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Editorial
MARGINALIA
Statue war: Vandalism and violence as the new discourse
By Anuradha Bhasin Jamwal
"You can chain me, you can torture me, you can even destroy this body, but you will never imprison my mind," said Gandhi. Great men like him left behind a legacy of ideas and body of work that continues to inspire people the world over. Their deaths, in different circumstances, did not kill those ideas. Destruction of their statues will hardly cause any dent.

After the RSS activists, euphoric over BJP's electoral victory, brought down the grand statue of Russian Communist leader Lenin in Tripura, triggering a fad of statue vandalism across the country - Periyar in Vellore, Ambedkar in Meerut, another Lenin statue in Tripura and in reaction to these of Shyama Prasad Mukherjee in Kolkatta, there are two pertinent questions to grapple with. What do statues dotting the city landscapes signify? And more importantly, whether this is the language people in this country choose to speak - breaking, destroying, beating and lynching anything and anyone they do not agree with?

Statues of tall leaders are not only attempts to glorify individuals but are also edifications of the ideas those leaders were committed to. One may not agree with them but they memorialise moments in India's history when their ideas and actions appealed to some or they wielded power. These ideas and moments may be cherished or may be negative reminders of some point in history, depending on different perspectives. Statues thus are both a legacy of ideas and nuances of history, which cannot be denied, even though BJP is taking pain-staking efforts to rewrite all of India's history and tar it with a brush of multiple lies.

When the Bamiyan Buddha statues were vandalised by Talibans in Afghanistan, the world was horrified not only for the destruction of the rich heritage that the statues signified but also of an attack on the values that Buddha espoused. Buddha was alien to Afghanistan. His ideas were not. His appeal continues to be universal. It is in this light that Lenin's persona needs to be analysed. Lenin and the Russian revolution he led in the beginning of last century have inspired leftists around the globe including India, whether or not one agrees with views or his actions. When photos and videos of BJP cadres bringing down a statue of Lenin in West Tripura district began being circulated in social media and CPM leaders alleged the demeaning ways in which the statue was being destroyed with some BJP men playing football with the severed head of Lenin's statue, the BJP rose up in shoddy defence of the act.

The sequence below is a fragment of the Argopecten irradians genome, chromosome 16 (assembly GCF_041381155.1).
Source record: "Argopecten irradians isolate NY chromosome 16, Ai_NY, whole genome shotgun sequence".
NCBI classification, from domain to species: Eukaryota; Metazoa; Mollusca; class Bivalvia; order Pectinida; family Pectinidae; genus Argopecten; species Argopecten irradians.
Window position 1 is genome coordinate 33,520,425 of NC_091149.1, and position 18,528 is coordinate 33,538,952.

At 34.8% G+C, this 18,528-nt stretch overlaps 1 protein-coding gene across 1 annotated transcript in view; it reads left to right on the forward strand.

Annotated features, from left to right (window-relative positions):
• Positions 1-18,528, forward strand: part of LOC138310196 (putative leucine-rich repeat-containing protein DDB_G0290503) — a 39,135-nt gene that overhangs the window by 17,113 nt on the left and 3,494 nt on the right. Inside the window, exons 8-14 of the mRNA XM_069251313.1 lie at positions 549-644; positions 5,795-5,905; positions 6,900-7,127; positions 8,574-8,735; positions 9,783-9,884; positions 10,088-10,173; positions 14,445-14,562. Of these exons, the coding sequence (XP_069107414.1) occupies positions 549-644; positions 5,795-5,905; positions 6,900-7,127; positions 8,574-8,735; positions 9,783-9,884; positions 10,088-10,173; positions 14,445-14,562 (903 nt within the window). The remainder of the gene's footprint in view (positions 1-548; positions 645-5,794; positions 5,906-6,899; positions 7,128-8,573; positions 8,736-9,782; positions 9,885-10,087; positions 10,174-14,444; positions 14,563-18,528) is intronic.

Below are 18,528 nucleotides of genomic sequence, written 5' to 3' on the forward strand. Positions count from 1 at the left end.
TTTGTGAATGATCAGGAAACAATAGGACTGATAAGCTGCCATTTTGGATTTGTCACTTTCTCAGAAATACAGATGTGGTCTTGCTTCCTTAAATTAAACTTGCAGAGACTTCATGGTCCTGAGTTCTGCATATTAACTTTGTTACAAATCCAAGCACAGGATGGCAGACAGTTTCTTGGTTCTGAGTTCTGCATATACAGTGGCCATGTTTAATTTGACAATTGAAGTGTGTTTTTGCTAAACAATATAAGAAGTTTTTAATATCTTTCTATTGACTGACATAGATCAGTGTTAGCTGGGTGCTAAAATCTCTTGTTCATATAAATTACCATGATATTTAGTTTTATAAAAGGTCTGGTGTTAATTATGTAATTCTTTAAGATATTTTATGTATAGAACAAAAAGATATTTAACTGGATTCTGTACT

Ram Madhav, the BJP national secretary and in-charge of the Northeast, tweeted a photo of the incident, saying: "People taking down Lenin's statue … not in Russia, it is in Tripura. 'Chalo Paltai.'" He later deleted the tweet. Hansraj Ahir, a BJP minister, justified the bringing down of the statue, saying that the statues of foreigners have no place in the country.

By that logic, Lutyen's Delhi should have been razed to the ground because of its colonial legacy, and the statues of colonial officers and rulers should be dismantled - not legally but by euphoric crowds. Statues of great men from India - Buddha, Gandhi, Tagore - have been installed in various parts of the world. Should they need a valid passport and visa to be there? Ironically, some time back,the BJP opposed the bringing down of Gandhi's statue in Ghana. And pray, what explains the tearing down statues of social reformer Periyar and architect of Indian constitution Ambedkar. Are they foreigners too in the imagination of BJP which wants to unite Indians under one majoritarian discourse where everybody else is considered an 'outsider'.

There is no logic to vandalism of statues other than hatred and intolerance for dissenting viewpoints. Many within BJP ascribed the pulling down of the statue to the anger against previous communist regimes. Some chose to recall the violent legacy of Lenin. But communist regimes were elected under the Indian electoral system and did not come throw violent overthrow of existing rulers. Also, Lenin cannot be remembered solely for his belief in violent overthrow of power structures but also for his ideas that espoused equality and liberty. Periyar and Ambedkar fought for similar ideals of class-less society. These attacks on the statues are thus an expression of aversion to such ideas. Thankfully, destruction of statues cannot kill those ideas.

But is this how opposition to people or their ideas should be expressed by encouraging and spreading a culture of mob violence, lawlessness, anarchy and uncivilized ways of damaging public property, vandalism, beating up people and even lynching them. The vandalism of statues of Lenin, Periyar and Ambedkar provoked some lunatics to bring down Shyama Parasad Mukherji's statue in Kolkatta, unjustifiably so. Starting with the Babri mosque demolition, discourse for destroying places of worship, monuments and now statues is growing louder. The BJP must realise the dangerous consequences of the trend it is starting of intolerance, destruction and anarchy that will have ramifications which will be beyond its own control. As a nation, we do need to ponder, whatever one's individual views, whether this language of violence and vandalism is what we want to adopt as the focus of our socio-political discourse and our future.


News Updated at : Sunday, March 11, 2018
 
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